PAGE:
Having long been seen as a band of exclusively black musicians, the introduction of Garcia to Body Count’s ranks probably came as a surprise. C admits that for years he felt it was necessary for the band’s members to all be black but over time he realised that the main reason for that was because it had started out as a group of guys who all happened to be black. Colour, in the end, really wasn’t that important.
“Body Count when it started off,” he explains, “people would always say to me that it was a black band. The only reason it was a black band is because we had our friends in the band, and our friends were black. We did a video off Manslaughter for the song ‘Talk Shit, Get Shot’ and someone said, ‘How come you’re only shooting white people in this video?’ and I said, ‘Because the director brought all his white friends! If he’d brought black people, we would have shot them too!’”
He laughs again, before going on: “That’s how the band was. We just had our friends. Later on, when members passed, I felt obligated to replace them with black members. I did that for a while, and then I got to a point where I thought, I don’t have to do this. This band is a band, it’s not a band of black or white.”
Indeed, as he goes on to point out, in the early days Body Count got very little support from fellow black musicians, some of whom evidently felt that they were too extreme.
“When I started this band, the Black Rock Coalition wasn’t supporting me,” C says. “I had support from Duff McKagan, I had support from Dave Mustaine, and from DRI and those kind of bands. Those are the bands that supported us when we first started. The black bands didn’t support us. Bands like Living Colour, when we first started, they didn’t support us. They didn’t like us using the word ‘nigger’.” He laughs. “They didn’t like it, they were all, ‘Y’all shouldn’t do it’. Back off! They didn’t support us. Duff McKagan was at our show. Axl Rose was at our show.”
The point Ernie makes is that Body Count wasn’t a black band: it was a band made up of black musicians, musicians like him who were fans of music that prevailing cultural norms on both sides of the race divide had determined wasn’t supposed to be the type of music black people liked or performed. Body Count played up that presumption in the track “There Goes the Neighborhood” from the debut. Even with the injection of Juan Garcia into the line-up, however, Body Count’s songs still come from the same street-level, ghetto perspective.
“When we started the band, we were playing rock n roll, but we couldn’t write what the Beach Boys write because we didn’t know about that life. We write about what we know. It was just time for us to write these kind of songs,” C says, bringing the subject around to Body Count’s latest album, the violent and politically-charged Bloodlust. “It’s the right record at the right time. It’s times like this that music should vent your frustrations about things that are going on. You shouldn’t be singing about your new car when things are going haywire! That’s not the record we need to be writing. I kinda hope that other bands will start talking about social issues and political issues, just because it’s needed. Prophets of Rage are playing, but we’ve been doing it for the past twenty years – it’s time for some younger bands to step up and join the fight.”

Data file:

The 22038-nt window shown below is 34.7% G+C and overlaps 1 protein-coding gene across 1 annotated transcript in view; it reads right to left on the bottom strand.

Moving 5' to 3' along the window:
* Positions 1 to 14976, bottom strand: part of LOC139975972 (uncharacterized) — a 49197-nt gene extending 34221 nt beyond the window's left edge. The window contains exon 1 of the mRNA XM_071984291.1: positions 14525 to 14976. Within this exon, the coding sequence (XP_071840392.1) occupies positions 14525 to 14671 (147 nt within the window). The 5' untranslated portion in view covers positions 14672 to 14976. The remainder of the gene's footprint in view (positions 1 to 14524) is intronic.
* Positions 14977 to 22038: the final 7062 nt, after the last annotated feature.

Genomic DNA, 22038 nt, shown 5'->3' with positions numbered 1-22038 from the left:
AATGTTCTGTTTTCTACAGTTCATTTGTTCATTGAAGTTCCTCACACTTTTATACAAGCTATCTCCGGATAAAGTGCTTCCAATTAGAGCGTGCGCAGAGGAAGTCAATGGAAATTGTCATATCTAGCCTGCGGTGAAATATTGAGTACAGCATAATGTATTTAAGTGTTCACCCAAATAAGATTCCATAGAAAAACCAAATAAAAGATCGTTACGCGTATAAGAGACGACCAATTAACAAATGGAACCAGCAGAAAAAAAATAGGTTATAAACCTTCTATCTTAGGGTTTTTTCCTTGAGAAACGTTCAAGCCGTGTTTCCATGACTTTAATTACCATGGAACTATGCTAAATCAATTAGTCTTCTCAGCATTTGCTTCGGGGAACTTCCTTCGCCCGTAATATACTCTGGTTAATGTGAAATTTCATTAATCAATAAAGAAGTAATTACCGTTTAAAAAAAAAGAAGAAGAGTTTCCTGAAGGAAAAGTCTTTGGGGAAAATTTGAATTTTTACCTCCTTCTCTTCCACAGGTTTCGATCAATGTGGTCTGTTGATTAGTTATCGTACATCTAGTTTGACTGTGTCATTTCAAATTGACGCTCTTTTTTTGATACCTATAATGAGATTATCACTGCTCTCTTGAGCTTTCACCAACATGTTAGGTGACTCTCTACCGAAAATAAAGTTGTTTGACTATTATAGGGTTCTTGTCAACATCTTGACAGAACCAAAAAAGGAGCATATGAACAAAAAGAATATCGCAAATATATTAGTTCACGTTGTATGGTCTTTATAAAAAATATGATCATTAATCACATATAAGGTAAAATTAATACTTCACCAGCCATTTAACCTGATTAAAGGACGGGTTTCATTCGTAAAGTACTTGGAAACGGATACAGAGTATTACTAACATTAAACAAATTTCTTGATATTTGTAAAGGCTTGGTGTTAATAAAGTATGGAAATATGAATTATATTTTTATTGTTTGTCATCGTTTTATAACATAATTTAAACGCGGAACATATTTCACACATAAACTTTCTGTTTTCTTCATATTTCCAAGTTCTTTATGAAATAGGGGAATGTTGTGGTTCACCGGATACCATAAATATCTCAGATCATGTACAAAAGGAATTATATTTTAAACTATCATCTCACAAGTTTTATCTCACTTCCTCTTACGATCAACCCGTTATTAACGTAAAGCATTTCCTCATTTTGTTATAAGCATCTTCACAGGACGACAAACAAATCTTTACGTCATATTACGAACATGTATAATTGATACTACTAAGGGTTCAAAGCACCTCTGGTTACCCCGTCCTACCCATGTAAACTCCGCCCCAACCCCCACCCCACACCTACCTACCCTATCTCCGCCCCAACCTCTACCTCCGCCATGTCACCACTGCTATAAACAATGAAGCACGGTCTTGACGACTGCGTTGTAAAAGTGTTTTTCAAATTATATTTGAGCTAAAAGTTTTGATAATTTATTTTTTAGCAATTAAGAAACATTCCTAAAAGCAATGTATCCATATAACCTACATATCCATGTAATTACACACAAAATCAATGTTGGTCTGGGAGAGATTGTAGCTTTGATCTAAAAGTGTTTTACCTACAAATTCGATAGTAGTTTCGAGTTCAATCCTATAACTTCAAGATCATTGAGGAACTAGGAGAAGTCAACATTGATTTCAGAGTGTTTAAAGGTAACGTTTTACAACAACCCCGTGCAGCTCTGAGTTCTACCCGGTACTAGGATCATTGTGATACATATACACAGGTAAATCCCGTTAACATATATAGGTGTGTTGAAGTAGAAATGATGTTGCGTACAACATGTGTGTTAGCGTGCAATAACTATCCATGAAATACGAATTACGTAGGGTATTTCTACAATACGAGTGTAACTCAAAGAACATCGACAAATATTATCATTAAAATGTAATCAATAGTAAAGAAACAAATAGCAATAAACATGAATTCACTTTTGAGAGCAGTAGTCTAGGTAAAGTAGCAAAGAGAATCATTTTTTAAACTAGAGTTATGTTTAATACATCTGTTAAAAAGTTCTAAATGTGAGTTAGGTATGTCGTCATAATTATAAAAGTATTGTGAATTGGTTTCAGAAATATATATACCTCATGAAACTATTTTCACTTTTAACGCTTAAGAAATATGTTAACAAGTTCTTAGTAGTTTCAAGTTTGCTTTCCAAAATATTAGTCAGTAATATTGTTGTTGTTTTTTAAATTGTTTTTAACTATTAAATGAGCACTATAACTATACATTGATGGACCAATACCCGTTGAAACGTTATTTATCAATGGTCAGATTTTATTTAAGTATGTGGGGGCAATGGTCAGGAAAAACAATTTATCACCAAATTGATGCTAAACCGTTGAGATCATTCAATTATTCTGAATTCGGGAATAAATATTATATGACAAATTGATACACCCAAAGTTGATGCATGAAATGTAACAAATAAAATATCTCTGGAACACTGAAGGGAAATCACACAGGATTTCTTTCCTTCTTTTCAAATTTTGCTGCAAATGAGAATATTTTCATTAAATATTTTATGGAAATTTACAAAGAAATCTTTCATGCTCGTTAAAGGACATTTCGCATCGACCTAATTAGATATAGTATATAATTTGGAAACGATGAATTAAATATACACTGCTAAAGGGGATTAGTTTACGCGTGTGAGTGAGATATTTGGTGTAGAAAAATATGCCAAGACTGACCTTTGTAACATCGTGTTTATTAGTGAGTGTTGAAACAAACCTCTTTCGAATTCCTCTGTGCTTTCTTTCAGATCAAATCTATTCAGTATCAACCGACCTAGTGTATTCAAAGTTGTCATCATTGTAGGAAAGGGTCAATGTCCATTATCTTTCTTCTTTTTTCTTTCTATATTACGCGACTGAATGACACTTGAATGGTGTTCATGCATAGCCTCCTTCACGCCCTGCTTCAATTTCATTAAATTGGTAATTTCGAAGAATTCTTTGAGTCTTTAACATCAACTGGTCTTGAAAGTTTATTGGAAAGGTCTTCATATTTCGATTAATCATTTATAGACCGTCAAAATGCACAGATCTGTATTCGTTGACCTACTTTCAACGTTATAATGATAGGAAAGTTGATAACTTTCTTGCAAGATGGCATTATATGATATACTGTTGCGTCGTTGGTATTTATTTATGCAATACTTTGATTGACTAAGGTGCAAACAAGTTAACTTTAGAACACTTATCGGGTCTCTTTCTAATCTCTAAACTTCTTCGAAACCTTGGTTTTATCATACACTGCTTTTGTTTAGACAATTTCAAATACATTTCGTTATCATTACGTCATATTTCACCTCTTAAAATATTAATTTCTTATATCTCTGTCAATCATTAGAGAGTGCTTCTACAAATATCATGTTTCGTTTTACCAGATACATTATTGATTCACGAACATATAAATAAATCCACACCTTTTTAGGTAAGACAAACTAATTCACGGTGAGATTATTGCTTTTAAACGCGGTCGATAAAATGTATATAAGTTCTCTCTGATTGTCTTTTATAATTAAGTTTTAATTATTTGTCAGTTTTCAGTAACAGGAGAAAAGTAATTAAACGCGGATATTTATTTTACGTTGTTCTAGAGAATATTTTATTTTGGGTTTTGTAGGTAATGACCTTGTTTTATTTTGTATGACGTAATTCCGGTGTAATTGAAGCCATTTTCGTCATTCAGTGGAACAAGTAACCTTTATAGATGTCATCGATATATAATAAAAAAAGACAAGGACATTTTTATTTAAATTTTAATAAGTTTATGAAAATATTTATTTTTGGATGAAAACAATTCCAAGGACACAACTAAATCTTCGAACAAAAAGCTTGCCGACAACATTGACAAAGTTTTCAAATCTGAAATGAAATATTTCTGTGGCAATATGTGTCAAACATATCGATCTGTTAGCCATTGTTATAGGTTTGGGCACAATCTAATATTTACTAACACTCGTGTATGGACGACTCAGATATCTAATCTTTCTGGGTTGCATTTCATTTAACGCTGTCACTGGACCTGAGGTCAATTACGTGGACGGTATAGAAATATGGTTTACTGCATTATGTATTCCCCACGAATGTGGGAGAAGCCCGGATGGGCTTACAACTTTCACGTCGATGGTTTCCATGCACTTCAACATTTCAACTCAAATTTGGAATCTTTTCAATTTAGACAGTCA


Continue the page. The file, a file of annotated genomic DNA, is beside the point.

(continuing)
When “Cop Killer” first dropped, Ice-T called it a protest song. This album’s potently political “No Lives Matter” is a track in the vein of Born Dead’s title cut. Ostensibly a song about racism against blacks, it is essentially an attack on the elite, the privileged of all colours who pay lip-service to the plight of the downtrodden and play into the debate for their own interests. As crude and crass as they may be, Body Count are nevertheless upholding the proud tradition of rock as rebellion, as protest music. Whatever may become of them, Ernie C hopes they can inspire others to do the same.
“I hope it turns on a light or a switch or something like that,” he says. “Hendrix was social, Bob Dylan did it, it needs to be done. It’s what musicians do. You have to be the voice of the people. We just hear what the people are saying and put it into words, and put it out to the masses.”